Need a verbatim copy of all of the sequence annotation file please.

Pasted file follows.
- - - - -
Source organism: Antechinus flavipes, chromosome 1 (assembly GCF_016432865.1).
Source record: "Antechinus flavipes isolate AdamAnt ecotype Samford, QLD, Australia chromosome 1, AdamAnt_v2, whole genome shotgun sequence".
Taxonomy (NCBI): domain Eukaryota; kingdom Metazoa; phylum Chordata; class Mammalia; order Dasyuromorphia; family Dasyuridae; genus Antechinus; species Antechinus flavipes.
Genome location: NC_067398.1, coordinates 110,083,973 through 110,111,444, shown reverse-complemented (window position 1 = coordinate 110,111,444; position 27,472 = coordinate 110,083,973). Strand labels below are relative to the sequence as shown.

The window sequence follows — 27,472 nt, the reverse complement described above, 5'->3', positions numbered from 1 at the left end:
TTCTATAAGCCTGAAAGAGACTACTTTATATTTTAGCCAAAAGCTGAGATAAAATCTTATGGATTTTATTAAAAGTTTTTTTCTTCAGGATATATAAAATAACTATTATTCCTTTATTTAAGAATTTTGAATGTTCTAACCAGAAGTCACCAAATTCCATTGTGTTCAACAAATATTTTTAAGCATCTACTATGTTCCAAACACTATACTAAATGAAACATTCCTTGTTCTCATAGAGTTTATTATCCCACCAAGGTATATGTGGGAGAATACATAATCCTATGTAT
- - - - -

Source organism: Antechinus flavipes, chromosome 1 (assembly GCF_016432865.1).
Source record: "Antechinus flavipes isolate AdamAnt ecotype Samford, QLD, Australia chromosome 1, AdamAnt_v2, whole genome shotgun sequence".
Taxonomy (NCBI): domain Eukaryota; kingdom Metazoa; phylum Chordata; class Mammalia; order Dasyuromorphia; family Dasyuridae; genus Antechinus; species Antechinus flavipes.
Genome location: NC_067398.1, coordinates 110,083,973 through 110,111,444, shown reverse-complemented (window position 1 = coordinate 110,111,444; position 27,472 = coordinate 110,083,973). Strand labels below are relative to the sequence as shown.

The window sequence follows — 27,472 nt, the reverse complement described above, 5'->3', positions numbered from 1 at the left end:
TTCTATAAGCCTGAAAGAGACTACTTTATATTTTAGCCAAAAGCTGAGATAAAATCTTATGGATTTTATTAAAAGTTTTTTTCTTCAGGATATATAAAATAACTATTATTCCTTTATTTAAGAATTTTGAATGTTCTAACCAGAAGTCACCAAATTCCATTGTGTTCAACAAATATTTTTAAGCATCTACTATGTTCCAAACACTATACTAAATGAAACATTCCTTGTTCTCATAGAGTTTATTATCCCACCAAGGTATATGTGGGAGAATACATAATCCTATGTAT